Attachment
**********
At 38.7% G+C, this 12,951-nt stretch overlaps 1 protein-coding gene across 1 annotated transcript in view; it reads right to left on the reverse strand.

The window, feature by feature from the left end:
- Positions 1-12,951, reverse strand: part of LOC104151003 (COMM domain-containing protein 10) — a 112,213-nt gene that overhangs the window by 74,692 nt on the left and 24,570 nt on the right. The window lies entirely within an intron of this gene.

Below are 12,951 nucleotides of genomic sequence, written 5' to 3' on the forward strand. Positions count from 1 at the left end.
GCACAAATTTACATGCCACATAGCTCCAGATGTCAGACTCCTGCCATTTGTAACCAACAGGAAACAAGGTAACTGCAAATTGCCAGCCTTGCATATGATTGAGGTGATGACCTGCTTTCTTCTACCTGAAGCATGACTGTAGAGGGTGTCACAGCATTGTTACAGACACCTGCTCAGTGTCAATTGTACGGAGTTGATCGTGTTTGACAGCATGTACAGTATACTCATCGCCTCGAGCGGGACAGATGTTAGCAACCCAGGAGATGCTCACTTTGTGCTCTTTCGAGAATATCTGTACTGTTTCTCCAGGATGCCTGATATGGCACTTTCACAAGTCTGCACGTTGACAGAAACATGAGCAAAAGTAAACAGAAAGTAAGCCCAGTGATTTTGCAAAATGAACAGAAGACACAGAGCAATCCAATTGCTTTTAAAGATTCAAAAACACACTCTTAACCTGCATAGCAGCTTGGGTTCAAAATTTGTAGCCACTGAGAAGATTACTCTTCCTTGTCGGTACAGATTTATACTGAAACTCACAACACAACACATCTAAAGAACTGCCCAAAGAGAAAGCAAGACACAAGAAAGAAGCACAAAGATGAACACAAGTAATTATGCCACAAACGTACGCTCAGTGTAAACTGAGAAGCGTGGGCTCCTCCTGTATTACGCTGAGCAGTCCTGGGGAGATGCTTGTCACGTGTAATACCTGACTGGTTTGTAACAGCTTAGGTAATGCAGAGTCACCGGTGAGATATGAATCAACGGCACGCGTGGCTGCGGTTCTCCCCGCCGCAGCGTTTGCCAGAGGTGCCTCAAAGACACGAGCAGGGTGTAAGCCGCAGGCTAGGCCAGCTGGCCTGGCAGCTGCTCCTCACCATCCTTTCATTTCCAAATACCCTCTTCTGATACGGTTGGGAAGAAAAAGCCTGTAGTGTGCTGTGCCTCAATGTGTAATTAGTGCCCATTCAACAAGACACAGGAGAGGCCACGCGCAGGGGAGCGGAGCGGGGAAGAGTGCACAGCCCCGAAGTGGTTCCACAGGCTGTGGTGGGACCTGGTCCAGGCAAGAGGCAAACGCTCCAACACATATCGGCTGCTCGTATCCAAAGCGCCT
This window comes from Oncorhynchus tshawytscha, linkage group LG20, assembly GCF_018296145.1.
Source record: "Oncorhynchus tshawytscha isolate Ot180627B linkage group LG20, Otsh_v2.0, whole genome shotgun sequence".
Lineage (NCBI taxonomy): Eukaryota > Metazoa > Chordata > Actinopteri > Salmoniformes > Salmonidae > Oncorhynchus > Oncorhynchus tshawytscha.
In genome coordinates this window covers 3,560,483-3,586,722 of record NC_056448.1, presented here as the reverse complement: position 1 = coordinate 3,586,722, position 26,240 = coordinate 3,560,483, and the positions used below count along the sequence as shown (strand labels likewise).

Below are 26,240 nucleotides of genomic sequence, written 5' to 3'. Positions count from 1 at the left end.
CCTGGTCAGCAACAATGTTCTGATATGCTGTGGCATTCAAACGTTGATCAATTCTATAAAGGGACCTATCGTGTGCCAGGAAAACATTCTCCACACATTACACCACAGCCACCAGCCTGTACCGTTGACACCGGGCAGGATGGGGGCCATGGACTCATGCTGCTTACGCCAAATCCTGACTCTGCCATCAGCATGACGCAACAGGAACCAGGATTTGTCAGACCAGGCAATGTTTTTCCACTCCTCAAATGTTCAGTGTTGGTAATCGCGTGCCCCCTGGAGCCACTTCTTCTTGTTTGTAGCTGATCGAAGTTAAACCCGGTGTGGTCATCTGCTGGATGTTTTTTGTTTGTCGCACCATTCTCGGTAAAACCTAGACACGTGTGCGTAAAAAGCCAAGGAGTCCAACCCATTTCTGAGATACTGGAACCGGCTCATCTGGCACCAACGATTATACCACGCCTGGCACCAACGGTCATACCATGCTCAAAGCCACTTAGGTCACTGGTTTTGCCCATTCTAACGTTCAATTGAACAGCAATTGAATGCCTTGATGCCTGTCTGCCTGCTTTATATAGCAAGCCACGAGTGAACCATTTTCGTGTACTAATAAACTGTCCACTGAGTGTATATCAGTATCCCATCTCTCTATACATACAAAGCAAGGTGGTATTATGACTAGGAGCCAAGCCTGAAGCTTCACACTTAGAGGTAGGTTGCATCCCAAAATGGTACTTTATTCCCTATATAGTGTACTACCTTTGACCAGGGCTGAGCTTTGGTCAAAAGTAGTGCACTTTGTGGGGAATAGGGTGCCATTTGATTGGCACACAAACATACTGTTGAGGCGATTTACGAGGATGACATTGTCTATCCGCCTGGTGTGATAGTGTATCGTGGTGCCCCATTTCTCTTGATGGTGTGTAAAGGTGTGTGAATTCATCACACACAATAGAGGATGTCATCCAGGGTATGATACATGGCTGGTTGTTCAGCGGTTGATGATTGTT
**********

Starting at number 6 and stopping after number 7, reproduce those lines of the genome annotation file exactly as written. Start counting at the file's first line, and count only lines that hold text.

This window comes from Oncorhynchus tshawytscha, linkage group LG20, assembly GCF_018296145.1.
Source record: "Oncorhynchus tshawytscha isolate Ot180627B linkage group LG20, Otsh_v2.0, whole genome shotgun sequence".